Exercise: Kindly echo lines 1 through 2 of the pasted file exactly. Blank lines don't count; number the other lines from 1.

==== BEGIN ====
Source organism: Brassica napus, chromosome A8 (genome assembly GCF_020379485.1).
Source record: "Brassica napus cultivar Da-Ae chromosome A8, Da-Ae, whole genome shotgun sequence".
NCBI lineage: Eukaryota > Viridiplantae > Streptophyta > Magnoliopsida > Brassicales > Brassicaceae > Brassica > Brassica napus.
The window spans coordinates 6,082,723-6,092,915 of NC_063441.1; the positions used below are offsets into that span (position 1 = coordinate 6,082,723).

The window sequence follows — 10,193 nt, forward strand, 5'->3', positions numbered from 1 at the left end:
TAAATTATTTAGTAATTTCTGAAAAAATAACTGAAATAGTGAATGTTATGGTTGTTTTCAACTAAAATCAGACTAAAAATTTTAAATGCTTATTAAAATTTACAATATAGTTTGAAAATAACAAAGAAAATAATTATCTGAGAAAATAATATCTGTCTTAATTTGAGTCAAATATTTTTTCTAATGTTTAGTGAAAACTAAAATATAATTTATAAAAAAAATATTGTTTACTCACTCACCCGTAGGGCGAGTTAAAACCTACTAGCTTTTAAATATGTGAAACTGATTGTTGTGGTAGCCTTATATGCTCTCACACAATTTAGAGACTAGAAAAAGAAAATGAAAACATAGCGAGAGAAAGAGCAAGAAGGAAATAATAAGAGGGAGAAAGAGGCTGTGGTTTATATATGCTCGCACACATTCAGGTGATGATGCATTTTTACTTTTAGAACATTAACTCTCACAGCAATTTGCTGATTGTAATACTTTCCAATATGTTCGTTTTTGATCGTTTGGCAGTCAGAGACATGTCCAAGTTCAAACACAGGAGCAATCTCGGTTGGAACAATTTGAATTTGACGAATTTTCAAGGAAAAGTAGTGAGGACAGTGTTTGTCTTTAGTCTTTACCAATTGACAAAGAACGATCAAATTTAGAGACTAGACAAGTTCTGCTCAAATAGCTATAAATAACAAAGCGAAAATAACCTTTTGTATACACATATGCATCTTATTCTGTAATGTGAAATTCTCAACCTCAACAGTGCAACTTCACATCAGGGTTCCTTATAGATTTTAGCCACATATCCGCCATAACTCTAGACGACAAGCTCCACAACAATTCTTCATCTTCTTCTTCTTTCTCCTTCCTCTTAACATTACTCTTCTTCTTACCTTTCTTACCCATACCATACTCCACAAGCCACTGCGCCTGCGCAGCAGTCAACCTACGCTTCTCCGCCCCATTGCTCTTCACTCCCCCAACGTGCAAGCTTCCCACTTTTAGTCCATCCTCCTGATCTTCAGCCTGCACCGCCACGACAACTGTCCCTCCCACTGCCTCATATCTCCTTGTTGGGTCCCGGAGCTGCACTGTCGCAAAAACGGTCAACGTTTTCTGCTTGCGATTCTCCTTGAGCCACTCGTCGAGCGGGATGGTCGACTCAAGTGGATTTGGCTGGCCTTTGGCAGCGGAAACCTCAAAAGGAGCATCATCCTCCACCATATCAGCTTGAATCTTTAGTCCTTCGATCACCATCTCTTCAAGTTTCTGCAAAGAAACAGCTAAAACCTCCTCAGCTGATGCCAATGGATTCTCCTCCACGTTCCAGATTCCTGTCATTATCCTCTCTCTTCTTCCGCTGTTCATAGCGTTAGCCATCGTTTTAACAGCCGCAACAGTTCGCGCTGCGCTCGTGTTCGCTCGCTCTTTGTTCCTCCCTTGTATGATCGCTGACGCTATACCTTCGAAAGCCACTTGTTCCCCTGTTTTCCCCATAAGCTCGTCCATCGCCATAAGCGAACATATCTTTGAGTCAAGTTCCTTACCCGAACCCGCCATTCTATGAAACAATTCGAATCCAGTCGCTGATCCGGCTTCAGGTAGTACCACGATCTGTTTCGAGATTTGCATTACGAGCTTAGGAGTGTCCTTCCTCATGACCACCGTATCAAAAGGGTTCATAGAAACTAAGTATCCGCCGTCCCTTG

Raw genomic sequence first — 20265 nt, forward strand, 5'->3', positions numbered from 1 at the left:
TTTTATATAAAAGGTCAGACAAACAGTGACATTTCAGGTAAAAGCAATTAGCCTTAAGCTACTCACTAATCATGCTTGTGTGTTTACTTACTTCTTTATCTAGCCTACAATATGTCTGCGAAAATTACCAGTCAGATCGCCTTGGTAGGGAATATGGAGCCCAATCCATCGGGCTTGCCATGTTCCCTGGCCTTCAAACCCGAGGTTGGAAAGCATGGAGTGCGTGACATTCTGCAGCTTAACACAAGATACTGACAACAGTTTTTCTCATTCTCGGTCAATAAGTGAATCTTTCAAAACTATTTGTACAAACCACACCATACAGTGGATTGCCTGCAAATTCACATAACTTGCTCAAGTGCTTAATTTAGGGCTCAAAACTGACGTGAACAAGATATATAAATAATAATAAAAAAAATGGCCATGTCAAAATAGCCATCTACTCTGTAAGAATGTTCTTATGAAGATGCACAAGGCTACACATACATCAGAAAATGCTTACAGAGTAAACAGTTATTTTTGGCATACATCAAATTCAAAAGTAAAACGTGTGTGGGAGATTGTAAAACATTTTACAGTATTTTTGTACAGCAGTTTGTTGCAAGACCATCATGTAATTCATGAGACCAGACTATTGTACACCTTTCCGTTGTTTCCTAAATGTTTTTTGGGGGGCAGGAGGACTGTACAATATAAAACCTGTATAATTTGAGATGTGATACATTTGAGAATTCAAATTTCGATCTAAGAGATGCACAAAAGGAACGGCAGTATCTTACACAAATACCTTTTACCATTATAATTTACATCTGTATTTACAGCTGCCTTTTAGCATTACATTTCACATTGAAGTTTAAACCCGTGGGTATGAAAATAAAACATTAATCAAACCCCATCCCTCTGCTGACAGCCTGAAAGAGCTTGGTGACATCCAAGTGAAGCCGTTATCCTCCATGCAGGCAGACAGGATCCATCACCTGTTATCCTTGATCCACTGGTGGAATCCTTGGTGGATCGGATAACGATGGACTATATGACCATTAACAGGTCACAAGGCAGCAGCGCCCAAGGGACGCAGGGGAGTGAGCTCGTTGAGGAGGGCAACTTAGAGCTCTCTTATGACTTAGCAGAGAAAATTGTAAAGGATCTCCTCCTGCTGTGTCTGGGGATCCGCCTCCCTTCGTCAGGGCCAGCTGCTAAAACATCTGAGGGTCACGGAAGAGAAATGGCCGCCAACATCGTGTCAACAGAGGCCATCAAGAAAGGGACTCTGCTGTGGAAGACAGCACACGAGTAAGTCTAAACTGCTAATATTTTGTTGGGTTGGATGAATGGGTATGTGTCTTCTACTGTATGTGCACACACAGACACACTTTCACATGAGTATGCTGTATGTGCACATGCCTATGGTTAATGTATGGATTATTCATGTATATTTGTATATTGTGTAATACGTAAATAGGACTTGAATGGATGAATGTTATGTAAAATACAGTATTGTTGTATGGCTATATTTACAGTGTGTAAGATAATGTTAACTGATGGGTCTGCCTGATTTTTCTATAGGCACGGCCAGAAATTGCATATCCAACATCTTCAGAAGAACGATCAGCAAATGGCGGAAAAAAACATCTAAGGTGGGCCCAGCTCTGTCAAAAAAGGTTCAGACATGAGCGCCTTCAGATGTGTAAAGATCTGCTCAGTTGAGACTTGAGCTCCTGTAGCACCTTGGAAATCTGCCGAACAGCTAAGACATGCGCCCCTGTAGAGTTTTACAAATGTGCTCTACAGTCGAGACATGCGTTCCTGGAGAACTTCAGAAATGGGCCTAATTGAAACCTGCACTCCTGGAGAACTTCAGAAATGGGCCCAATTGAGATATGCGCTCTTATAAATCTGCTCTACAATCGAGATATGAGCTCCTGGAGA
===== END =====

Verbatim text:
Source organism: Brassica napus, chromosome A8 (genome assembly GCF_020379485.1).
Source record: "Brassica napus cultivar Da-Ae chromosome A8, Da-Ae, whole genome shotgun sequence".